When my Foundations and I first took up the cause of the Roma people in the early 1980s, most Roma lived in Eastern Europe, which was still under Communist rule, and conditions were not good.
Unfortunately, in the time since the Berlin Wall fell, the Roma’s position in European society has declined much further. The stigma and negative stereotyping faced by Roma today is so unchanged, in fact, that many successful individual Roma today feel pressure to hide their ethnic identity and “pass” as non-Roma.
Based on 30 years of experience, we came to the conclusion that the situation—one of the worst cases of exclusion and discrimination based on ethnic grounds that we’d seen—would not change for the better until the Roma were able to become their own chief advocates.
That is why I believe that the establishment of the European Roma Institute for Arts and Culture, or ERIAC, is so important. And that is why a broad range of Roma intellectuals—some supported by my foundations, others which are entirely independent—have united around the Alliance for ERIAC.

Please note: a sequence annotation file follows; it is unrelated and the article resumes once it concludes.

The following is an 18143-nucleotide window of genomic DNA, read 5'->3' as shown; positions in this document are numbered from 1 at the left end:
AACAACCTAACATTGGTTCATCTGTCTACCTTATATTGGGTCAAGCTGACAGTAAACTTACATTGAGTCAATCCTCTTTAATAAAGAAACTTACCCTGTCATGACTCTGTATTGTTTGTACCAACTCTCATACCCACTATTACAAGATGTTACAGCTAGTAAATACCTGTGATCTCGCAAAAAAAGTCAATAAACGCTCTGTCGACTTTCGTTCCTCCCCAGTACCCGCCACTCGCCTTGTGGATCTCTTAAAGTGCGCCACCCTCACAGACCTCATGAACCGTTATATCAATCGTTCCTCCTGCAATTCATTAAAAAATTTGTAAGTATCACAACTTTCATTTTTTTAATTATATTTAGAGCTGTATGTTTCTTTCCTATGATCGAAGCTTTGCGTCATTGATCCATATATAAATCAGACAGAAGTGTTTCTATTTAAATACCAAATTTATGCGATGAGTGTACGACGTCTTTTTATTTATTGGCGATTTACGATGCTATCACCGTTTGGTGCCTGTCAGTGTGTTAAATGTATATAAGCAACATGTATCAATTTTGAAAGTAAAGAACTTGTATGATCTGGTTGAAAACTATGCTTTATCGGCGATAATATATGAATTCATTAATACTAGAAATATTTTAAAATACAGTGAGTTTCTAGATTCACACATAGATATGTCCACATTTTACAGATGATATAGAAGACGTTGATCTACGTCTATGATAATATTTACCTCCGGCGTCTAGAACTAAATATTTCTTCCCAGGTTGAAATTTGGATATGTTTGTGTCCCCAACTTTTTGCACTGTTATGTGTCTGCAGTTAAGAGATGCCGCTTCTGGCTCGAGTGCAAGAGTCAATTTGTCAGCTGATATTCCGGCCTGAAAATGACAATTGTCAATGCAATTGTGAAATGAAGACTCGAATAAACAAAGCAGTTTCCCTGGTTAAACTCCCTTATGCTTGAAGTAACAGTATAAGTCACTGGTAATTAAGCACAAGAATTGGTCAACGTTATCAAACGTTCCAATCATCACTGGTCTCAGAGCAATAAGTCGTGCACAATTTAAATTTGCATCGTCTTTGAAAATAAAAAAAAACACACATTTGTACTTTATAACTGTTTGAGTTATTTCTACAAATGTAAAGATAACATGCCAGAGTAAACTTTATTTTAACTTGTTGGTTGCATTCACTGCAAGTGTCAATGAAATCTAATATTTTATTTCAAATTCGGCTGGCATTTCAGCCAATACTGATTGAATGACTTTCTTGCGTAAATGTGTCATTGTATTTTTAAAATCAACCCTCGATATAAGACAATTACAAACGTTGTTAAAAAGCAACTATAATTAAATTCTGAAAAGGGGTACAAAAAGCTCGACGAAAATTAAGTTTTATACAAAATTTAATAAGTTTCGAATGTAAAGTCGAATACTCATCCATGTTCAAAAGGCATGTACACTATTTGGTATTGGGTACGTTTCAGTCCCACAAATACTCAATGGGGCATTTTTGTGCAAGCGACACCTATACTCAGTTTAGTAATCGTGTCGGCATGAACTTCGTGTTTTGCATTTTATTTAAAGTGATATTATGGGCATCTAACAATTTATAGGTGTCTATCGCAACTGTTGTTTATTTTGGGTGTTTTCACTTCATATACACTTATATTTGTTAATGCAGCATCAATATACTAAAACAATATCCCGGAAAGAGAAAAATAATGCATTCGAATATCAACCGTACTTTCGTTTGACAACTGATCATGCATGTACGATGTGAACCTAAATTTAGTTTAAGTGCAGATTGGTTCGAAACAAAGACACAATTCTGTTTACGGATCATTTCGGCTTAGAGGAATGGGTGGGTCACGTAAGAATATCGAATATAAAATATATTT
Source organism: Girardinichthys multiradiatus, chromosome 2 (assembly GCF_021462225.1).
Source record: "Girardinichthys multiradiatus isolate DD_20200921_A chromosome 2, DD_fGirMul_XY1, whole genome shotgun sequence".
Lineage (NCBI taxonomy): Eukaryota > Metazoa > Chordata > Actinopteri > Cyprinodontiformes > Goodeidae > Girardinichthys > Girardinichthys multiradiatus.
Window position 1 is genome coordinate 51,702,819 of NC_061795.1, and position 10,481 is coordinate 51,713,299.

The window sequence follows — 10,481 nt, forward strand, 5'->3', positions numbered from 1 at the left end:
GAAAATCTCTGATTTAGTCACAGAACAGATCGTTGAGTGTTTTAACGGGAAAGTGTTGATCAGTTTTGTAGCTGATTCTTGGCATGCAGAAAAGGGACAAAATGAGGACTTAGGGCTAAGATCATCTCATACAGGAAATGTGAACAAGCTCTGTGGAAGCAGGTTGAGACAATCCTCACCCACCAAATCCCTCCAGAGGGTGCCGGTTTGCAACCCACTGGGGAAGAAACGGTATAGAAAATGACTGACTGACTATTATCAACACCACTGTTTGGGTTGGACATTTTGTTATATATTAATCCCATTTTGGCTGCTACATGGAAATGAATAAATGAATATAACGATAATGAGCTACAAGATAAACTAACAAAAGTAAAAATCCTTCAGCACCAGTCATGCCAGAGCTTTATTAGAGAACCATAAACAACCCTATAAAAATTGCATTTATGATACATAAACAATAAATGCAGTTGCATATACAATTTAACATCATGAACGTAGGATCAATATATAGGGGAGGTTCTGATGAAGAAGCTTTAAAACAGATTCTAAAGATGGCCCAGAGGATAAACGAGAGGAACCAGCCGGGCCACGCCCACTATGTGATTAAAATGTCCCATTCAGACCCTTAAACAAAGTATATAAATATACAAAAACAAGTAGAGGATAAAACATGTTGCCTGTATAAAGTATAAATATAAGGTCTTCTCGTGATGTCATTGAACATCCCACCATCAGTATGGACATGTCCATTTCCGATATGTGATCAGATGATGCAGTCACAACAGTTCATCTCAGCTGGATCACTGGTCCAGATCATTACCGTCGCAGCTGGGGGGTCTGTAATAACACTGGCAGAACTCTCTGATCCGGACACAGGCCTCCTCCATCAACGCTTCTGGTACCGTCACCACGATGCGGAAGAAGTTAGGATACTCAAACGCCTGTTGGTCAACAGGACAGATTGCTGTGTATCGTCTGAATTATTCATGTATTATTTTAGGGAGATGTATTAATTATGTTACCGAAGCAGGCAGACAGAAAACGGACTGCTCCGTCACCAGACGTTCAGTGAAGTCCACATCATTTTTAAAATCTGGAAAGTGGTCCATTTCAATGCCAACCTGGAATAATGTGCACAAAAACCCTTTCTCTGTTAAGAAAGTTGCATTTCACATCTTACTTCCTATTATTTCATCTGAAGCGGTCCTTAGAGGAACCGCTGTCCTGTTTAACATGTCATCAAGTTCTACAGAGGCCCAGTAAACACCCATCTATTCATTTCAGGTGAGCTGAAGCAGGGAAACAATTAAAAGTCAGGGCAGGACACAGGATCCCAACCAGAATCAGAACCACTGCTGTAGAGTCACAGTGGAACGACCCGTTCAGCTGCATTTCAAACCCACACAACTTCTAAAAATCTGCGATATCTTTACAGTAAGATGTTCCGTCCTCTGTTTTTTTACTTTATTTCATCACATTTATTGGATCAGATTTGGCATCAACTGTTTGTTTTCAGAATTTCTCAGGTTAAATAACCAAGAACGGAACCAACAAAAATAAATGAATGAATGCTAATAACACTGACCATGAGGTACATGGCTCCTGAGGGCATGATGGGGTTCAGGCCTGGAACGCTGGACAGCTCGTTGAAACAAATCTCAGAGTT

What these people all know is that the development of a proud sense of Roma identity and self-esteem is of paramount importance, and that official policies, while necessary, will not be sufficient to subdue the deep-seated hostility and racism directed against Roma communities. They are determined to establish within ERIAC an academy where Roma artists can come together to rebuild and further develop Roma identity and self-estem.
Thirty years ago, my Foundations embarked on a mission to help the Roma overcome stigma and negative stereotypes, and to change their position in European society. We did this in part because we know that such negative stereotypes endanger not only the Roma but all of us. The right-wing political parties that stand against the Roma are the very same ones that stand against open society. I remain committed to that mission.
I wish ERIAC the best, and I hope other private philanthropies will join us in this cause soon.